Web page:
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Proposed Minnesota Equal Rights Amendment draws rival crowds to Capitol for crucial votes

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ST. PAUL, Minn. (AP) — Impassioned supporters and opponents of a far-reaching Equal Rights Amendment to the Minnesota Constitution flocked to the State Capitol ahead of crucial votes aimed at putting it on the 2026 ballot.

However, the state House adjourned without voting on the bill late Monday after debate on unrelated bills ran out the clock. It wasn’t immediately clear when the measure would be taken up on the floor.

The amendment would guarantee some of the nation’s broadest protections of abortion and LGBTQ+ rights if it is approved by both chambers this session and then by voters in two years. Anti-abortion activists and conservative religious groups are campaigning to defeat it, but Democrats hold enough seats to pass what has been a top party priority.

Dozens of green-clad ERA supporters holding signs saying “I AM AN EQUALITY VOTER” and “You Belong Here” with a rainbow flag design sang in a chorus outside the House chamber ahead of a floor session that was expected to last into the night. ERA opponents gathered alongside them, wearing red shirts and holding red “STOP ERA” signs.

The amendment’s wording would prohibit the state from discriminating against anyone on the basis of race, color, national origin, ancestry, disability or sex — including gender identity, gender expression and sexual orientation. It does not include the word “abortion,” but that’s meant to be protected by prohibiting the state from discriminating against a person “making and effectuating decisions about all matters relating to one’s own pregnancy or decision whether to become or remain pregnant.”

The Rev. Doug Donley, pastor of University Baptist Church in Minneapolis, showed up in rainbow colors, holding a pro-ERA sign. Transgender people “have always been part of the church. They’ve often had to hide the reality of who they are,” Donley said. “Church ought to be a place where people can be who they are fully.”

His sister, Trish Donley, a retired obstetrics nurse in St. Paul, said she knows what can happen if a timely abortion is denied to someone in a health crisis.

“People can bleed to death. People can have uterine ruptures, fallopian tube ruptures. It’s just not okay for someone else to decide that,” she said.

Putting up red signs around the rotunda, David Mennicke, a music professor in St. Paul, wore a red shirt saying “NO CONSTITUTIONAL AMENDMENT to kill unborn babies.”

“A child in the womb is a human being at an early stage of development,” Mennicke said. The ERA “would enshrine in the constitution that this child is not worthy of life and has no rights. I’m speaking out for the rights of those who have no voice.”

His wife, Katherine Mennicke, a retired special education teacher, said the kinds of children she worked with are often targeted for abortion. “I can’t support that — because I know them and love them. And they have wonderful things to contribute.”

Ahead of the debate, Republicans proposed 17 changes to the ERA to try to blunt its impact. But Democrats control the House 70-64 and Democratic Majority Leader Jamie Long, of Minneapolis, said they had the votes to hold them off and pass the proposal.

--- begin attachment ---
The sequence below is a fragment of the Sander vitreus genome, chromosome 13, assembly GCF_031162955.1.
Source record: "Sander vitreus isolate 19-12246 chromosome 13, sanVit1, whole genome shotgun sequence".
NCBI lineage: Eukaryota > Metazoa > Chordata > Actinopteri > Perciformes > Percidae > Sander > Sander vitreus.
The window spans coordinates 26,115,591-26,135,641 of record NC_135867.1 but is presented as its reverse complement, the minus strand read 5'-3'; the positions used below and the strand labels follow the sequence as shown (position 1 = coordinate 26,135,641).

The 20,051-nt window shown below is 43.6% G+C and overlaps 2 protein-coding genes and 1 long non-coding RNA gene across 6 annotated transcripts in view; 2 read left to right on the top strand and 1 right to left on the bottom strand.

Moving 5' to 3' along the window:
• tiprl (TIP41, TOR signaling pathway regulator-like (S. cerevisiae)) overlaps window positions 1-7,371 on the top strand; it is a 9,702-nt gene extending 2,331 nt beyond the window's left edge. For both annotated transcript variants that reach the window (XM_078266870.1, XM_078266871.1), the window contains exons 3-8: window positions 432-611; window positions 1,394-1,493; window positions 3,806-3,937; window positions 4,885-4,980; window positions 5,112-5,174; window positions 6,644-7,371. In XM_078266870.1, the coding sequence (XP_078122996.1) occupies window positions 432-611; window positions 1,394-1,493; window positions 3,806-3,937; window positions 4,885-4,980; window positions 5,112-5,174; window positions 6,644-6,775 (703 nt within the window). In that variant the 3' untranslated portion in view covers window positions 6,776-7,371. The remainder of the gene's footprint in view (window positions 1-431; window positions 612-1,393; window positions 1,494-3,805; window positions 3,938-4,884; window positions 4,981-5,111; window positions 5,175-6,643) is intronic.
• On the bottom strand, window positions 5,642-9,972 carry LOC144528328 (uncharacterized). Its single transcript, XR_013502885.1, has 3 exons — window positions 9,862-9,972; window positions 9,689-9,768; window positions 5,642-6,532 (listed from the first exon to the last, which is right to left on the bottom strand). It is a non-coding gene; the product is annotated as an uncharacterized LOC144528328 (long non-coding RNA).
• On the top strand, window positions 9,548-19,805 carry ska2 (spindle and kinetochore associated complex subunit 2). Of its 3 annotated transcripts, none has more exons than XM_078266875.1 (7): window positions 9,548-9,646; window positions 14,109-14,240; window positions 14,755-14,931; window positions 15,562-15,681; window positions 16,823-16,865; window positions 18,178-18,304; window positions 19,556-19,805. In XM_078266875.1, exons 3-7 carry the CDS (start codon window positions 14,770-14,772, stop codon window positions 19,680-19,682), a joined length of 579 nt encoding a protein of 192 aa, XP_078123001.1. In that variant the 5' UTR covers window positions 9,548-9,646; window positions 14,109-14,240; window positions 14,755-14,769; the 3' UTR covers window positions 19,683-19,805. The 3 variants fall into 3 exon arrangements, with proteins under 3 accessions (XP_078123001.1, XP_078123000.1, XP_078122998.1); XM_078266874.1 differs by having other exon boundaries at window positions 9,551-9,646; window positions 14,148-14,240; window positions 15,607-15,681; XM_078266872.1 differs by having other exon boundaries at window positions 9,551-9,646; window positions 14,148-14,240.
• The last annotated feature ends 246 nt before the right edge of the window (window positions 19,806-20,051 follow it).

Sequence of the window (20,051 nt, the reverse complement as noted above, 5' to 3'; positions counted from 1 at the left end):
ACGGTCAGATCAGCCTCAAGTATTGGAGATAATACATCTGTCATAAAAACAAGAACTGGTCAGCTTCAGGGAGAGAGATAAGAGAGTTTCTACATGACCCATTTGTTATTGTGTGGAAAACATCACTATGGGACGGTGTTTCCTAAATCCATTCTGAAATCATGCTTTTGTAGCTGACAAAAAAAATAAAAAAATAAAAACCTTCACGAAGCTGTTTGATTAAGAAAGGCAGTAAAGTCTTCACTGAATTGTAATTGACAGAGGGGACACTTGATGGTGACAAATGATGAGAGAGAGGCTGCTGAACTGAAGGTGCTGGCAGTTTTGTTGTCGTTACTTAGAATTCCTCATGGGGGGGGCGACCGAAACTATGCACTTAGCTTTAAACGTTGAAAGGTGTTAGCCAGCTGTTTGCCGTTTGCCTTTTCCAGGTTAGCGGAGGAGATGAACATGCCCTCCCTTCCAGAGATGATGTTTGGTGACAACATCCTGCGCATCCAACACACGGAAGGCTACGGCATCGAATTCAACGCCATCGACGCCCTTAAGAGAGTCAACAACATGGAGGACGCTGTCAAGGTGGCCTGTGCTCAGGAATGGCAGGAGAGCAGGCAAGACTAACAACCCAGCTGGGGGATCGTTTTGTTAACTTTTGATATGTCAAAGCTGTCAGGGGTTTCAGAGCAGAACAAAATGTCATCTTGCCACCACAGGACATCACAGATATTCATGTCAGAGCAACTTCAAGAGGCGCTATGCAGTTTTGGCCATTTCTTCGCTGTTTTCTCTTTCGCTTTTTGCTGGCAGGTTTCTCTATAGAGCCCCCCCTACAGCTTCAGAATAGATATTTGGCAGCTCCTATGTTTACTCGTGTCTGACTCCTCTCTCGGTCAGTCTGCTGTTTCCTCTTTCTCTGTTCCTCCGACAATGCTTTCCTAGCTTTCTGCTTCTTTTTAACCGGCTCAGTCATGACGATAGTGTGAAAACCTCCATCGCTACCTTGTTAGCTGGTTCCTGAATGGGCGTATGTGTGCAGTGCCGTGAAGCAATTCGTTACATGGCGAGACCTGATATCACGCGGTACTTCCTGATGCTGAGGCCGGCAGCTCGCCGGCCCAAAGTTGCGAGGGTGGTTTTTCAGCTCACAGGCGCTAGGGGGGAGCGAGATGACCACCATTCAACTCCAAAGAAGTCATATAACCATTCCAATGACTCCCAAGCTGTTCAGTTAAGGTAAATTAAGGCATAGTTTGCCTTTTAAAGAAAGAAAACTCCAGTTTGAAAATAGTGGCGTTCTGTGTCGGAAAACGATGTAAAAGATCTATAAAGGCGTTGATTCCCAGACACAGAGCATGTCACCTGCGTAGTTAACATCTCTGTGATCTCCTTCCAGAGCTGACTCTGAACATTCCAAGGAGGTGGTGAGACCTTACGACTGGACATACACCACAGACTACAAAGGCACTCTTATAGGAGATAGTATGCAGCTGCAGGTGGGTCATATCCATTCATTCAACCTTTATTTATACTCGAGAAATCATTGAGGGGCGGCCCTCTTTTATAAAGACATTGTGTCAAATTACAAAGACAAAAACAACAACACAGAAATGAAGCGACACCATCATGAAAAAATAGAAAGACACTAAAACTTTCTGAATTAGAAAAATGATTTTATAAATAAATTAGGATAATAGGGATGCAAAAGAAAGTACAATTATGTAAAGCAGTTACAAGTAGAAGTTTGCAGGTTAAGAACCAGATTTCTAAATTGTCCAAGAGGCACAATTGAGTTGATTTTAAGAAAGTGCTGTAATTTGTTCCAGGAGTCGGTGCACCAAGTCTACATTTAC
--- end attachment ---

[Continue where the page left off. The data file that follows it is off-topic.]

“Minnesotans believe in fairness. They believe in equality. They oppose discrimination,” Long told reporters. “These are all fundamental and core values that we hold dear. And today, we’re going to make sure that those are values that are not just protected by our law, but are protected by our Constitution.”

Democrats hold just a one-seat majority in the Senate, which passed an ERA proposal last year that did not include explicit protections for abortion rights. This time, the House author, Democratic Rep. Kaohly Her, of St. Paul, said supporters hope the Senate simply accepts the House language so that negotiations aren’t needed to resolve the differences.

ERA opponents have already launched a $1 million ad campaign, and staged a rally that drew hundreds of people to the Capitol last Wednesday. At news conferences last week, they said the amendment deceitfully glosses over how it would ensure that Minnesota has no restrictions on abortion.

They also said it would infringe on religious freedom by not including people of faith as a protected class. And they said it could force people to endorse practices that violate their deeply held beliefs.

“It advances moral progressivism, enabling the sexual revolution to bludgeon the religious beliefs of Minnesotans,” the Rev. Steven Lee, a pastor at The North Church in Mounds View, told reporters.

Long and Her disputed this on Monday, saying that both the state and federal constitutions already protect religion.

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Trisha Ahmed is a corps member for the Associated Press/Report for America Statehouse News Initiative. Report for America is a nonprofit national service program that places journalists in local newsrooms to report on under-covered issues. Follow her on X, formerly Twitter: @TrishaAhmed15

By STEVE KARNOWSKI and TRISHA AHMED
Associated Press

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